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Ask yourself these questions:
- Do I really care what color coat is, what sex it is or how many pounds it weighs?
If so, you really want a puppy from a breeder, not a rescue. Rescue dogs rarely conform to an exact type.
- Am I looking to save money?
You may not save money buying a rescued dog, even though initial cost could be $700 or $800 less than from a breeder. Rescue dogs often need more medical care because of abuse and neglect they suffered before.
- Is my life relatively stable and my household relatively quiet?
All abused creatures, whether dog or human, crave and need an unusually organized household. Many people can be good parents to a rescue dog. But perhaps best potential parent of all is an older person or couple whose children are grown, and who has time and patience to devote to dog's mental and physical healing.
- Can I provide regular medical care and regular grooming?
The deepest wish in heart of Dog Rescue folks is each of their dogs never has to go through another minute of hunger, discomfort or pain again.
When dogs are starved, they sometimes have incontinence problems that heal only slowly. They may need more regular teeth cleaning than a continually cared-for dog. Some need a house training refresher when former owners didn't bother. Most were never clipped or groomed, even in non-shedding breeds. Do you have time and resources to keep your dog totally safe and comfortable?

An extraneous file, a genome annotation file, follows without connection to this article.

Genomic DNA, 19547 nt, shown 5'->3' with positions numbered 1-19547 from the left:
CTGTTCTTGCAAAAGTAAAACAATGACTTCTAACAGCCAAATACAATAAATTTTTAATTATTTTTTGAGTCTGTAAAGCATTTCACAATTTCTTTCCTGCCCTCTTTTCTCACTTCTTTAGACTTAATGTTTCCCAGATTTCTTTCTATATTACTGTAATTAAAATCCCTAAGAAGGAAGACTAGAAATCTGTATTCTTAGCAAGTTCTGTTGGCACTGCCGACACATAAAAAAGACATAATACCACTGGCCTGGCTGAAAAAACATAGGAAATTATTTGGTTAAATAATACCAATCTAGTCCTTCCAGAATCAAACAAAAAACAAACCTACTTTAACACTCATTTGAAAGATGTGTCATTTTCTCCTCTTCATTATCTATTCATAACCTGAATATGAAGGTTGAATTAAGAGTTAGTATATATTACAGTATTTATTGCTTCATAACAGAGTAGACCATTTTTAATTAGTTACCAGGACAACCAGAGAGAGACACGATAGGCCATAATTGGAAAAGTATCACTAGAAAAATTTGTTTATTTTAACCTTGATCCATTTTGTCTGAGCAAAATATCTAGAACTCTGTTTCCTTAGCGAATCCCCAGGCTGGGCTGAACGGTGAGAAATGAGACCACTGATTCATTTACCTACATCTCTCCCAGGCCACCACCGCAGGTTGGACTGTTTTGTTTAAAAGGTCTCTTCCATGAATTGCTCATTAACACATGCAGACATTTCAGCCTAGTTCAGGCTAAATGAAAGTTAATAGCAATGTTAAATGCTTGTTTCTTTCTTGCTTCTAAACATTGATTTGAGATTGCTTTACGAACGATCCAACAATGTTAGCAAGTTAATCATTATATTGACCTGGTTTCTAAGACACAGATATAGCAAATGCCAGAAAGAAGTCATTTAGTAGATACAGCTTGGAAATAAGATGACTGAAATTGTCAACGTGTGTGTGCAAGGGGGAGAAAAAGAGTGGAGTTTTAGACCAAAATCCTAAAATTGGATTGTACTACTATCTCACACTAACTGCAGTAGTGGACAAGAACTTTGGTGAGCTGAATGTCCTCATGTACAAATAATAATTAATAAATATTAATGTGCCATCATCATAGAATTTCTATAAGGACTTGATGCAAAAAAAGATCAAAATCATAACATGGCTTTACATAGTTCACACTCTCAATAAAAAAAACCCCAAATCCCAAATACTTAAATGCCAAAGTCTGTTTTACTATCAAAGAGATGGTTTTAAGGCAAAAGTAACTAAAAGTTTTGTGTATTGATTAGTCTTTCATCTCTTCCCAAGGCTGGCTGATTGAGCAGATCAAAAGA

- Can I consider need and adopt a boy rescue, or an older rescue?
For reasons not entirely clear, many potential adopters go for girl dogs. There's no logic to this: all rescue dogs are spayed or neutered, and boys are as intelligent, witty, loyal, well-behaved and loving as their female counterparts. Perhaps it's just that rescue impulse leads us to think of "damsels in distress"!
At any rate, that adorable boy that needs a home really deserves your attention. Someone less educated might pass him by for reasons they don't fully understand.
The upshot is, a rescue dog can make best pet you've ever had. He understands exactly what you're giving him, since he didn't have it before. Your newest family member will offer you an overabundance of loyalty for rest of his days.
*How can I help with Dog Rescues?
Dog Rescues are always looking for help. Of course, they need financial contributions, and kennel and medical supplies. They also need 'foster moms' who perform difficult task of patiently rendering a dog adoptable, then giving it up to its final owner! So if you have skills in this area and want to help, contact small and amazing group of volunteers that make up your local Dog Rescue.
Blake Kritzberg is happily Mom to a rescue dog, and proprietor of Poodle-oo: Fashion for the Toy Dog Breeds. http://www.poodle-oo.com/